You've pointed out already several time about newer tools requiring new CPU instructions, but let me tell you one thing: you'd be *stunned* to know the amount of people using old software either due to the newer ones requiring better machines or having to buy an "update license" or a new license altogether.
And some of those still decide to stick to older version due to interface changes that they cannot cope with and would have slowed down their work.

Those guys are working with software often older than 3-4 years and doing absolutely great, I know people still using Autocad pre-ribbon interface and doing critical work with it and being perfectly happy with it.

Unsupported OS: you can always use the older OS as a host and the newer one in a VM (or viceversa), negating internet access to the unsupported, non-secure OS.

Hardware dying: that's all there is to it, really. And it's a god awful lot, absolutely, but still...
 
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msh

macrumors 6502
Jun 13, 2009
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About hardware breaking down: that's inevitable, you just pray to the apple gods and sacrifice a virgin for some extra years of life out of your mac.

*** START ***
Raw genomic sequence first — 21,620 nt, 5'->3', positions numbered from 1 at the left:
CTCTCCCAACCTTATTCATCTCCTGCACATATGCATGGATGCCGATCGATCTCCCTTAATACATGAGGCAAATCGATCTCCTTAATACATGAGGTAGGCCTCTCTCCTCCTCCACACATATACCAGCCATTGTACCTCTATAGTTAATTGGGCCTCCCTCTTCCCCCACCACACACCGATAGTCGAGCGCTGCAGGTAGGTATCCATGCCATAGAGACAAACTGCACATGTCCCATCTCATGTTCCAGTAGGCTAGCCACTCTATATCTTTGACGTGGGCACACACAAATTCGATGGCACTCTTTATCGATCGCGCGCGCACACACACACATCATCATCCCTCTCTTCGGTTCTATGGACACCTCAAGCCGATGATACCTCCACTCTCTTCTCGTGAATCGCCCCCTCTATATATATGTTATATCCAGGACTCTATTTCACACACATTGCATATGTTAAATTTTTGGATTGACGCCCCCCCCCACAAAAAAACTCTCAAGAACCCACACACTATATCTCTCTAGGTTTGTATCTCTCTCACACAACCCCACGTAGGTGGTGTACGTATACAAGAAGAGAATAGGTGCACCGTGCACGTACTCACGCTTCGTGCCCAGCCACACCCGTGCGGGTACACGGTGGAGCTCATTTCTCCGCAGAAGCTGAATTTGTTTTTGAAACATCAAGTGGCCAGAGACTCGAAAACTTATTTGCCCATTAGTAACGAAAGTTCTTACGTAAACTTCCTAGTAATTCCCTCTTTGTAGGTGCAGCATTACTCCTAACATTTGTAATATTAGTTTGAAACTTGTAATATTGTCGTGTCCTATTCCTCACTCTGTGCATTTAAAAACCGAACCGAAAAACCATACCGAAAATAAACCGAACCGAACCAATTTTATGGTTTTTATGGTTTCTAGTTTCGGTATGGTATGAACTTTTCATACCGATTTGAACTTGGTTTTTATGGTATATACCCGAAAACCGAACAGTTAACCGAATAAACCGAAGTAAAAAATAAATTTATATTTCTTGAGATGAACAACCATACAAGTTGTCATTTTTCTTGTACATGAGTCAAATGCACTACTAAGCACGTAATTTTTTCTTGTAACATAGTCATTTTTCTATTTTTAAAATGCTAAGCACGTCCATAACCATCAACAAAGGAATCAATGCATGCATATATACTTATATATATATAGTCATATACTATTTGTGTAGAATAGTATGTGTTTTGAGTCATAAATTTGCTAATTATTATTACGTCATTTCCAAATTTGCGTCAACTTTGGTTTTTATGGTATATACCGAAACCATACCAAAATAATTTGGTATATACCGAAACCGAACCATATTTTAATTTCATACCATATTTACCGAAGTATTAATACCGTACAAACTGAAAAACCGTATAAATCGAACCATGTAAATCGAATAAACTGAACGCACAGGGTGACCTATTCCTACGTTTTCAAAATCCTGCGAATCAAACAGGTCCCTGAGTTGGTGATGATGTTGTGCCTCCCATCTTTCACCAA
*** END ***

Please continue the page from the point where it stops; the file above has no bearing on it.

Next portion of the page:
If I had an HP Z series I wouldn't need to pray; I would just call them and they would show up the next day to fix it. As for the virgin, lets just say I wouldn't sacrifice her for a G**D'd MacPro.
 

donluca

macrumors regular
Jul 30, 2018
183
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Italy
If I had an HP Z series I wouldn't need to pray; I would just call them and they would show up the next day to fix it.
HP gives out support even for 10 years old machines? That would be impressive. Because that's what we're talking here: Mac Pros made ~10 years ago, not new ones.
 

Ph.D.

macrumors 6502a
Jul 8, 2014
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I upgraded my 3,1 many times over just short of 10 years. It was a great machine and one of the best values Apple ever engineered.

But, since the day I switched heavy computing tasks to vastly-faster Linux machines, it has never even been turned on. I do still have it, purportedly for "legacy" needs, should those ever arise (not so far). My OS-X uses are handled nicely with an iMac, which was also vastly faster than my old cMP.

For me, the problem with the new mMP (aside from cost) is that, due to Apple's foot-dragging, Linux has now replaced OS-X as my main OS aside from typical office-type activities. I'm not sure I even could move back into an OS-X-only computing environment. It's conceivable that I'll still get a mMP, but not because of any strict need.

The cMP's are obsolete in Apple's eyes at the very least. Sure, they can be kept in operation or even upgraded, but by now the "sunk cost fallacy" is trending solidly into the "throwing good money after bad" camp.

I'm impressed by the OP's commitment, and I'm glad to hear it's working out for the OP, but for years my advice has been to make few, if any, further upgrades to cMP systems. There comes a day when you have to make a clean break from the past.